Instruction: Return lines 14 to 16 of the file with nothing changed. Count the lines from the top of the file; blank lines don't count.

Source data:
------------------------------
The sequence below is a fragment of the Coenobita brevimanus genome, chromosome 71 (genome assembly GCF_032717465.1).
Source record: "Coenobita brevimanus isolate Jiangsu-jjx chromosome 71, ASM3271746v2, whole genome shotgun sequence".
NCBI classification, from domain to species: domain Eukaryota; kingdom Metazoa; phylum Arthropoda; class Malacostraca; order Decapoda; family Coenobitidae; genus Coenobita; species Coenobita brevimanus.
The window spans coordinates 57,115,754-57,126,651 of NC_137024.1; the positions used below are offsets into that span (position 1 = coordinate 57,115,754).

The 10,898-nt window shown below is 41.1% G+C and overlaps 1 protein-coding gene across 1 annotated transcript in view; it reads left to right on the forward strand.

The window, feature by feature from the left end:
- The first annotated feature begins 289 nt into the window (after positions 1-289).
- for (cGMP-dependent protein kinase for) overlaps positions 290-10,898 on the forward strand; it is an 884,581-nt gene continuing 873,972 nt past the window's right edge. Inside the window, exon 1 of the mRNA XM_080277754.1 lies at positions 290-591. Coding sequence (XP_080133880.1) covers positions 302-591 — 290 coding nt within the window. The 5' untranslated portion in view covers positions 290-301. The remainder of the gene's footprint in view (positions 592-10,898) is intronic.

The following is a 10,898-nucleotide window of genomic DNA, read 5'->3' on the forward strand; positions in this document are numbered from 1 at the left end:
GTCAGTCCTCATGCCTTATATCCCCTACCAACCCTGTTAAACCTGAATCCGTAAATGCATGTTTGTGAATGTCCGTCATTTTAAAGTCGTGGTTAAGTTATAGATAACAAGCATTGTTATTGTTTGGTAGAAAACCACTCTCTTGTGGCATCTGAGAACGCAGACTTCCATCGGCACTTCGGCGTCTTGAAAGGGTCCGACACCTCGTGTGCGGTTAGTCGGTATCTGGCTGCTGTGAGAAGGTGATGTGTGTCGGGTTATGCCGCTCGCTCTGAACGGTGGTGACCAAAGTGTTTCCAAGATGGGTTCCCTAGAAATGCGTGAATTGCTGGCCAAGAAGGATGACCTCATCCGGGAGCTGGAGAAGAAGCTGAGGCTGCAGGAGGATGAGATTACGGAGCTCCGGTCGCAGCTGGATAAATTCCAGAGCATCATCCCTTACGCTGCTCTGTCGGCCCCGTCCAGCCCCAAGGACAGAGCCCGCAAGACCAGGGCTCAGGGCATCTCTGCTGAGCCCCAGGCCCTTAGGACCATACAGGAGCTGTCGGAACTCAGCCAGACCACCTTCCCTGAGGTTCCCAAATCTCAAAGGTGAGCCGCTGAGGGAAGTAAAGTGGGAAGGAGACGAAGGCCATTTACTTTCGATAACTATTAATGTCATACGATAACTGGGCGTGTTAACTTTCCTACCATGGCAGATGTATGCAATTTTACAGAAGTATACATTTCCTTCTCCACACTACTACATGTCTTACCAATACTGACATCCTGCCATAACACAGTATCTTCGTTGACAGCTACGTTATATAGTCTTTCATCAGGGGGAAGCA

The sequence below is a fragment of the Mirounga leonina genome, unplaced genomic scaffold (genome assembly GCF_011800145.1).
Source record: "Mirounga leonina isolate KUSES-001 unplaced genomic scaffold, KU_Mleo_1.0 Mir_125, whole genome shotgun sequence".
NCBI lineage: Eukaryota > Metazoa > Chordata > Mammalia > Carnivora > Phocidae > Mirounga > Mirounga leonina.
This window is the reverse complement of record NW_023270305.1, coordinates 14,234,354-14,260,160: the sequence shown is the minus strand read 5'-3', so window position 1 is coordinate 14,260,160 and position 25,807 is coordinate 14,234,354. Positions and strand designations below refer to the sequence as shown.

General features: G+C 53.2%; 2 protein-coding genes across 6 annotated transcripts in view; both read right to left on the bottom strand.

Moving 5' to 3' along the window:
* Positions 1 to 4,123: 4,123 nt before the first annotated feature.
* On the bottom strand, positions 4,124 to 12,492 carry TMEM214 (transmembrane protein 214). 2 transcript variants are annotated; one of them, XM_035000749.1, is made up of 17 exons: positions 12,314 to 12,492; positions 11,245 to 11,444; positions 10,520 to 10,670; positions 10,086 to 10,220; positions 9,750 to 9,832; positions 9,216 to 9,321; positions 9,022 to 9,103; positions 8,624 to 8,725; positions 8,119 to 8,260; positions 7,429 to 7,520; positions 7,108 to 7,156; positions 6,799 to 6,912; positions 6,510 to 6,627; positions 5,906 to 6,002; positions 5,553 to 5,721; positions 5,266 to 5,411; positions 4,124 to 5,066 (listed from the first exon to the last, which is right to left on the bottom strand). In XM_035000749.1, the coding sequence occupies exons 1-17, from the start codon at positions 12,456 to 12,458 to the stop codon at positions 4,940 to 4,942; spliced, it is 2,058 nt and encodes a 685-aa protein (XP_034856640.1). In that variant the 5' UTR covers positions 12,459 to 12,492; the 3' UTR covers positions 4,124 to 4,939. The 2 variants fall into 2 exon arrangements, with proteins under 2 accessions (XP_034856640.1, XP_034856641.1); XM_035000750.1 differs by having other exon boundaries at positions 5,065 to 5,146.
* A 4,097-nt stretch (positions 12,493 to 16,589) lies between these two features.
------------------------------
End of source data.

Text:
This window is the reverse complement of record NW_023270305.1, coordinates 14,234,354-14,260,160: the sequence shown is the minus strand read 5'-3', so window position 1 is coordinate 14,260,160 and position 25,807 is coordinate 14,234,354. Positions and strand designations below refer to the sequence as shown.

General features: G+C 53.2%; 2 protein-coding genes across 6 annotated transcripts in view; both read right to left on the bottom strand.

Moving 5' to 3' along the window: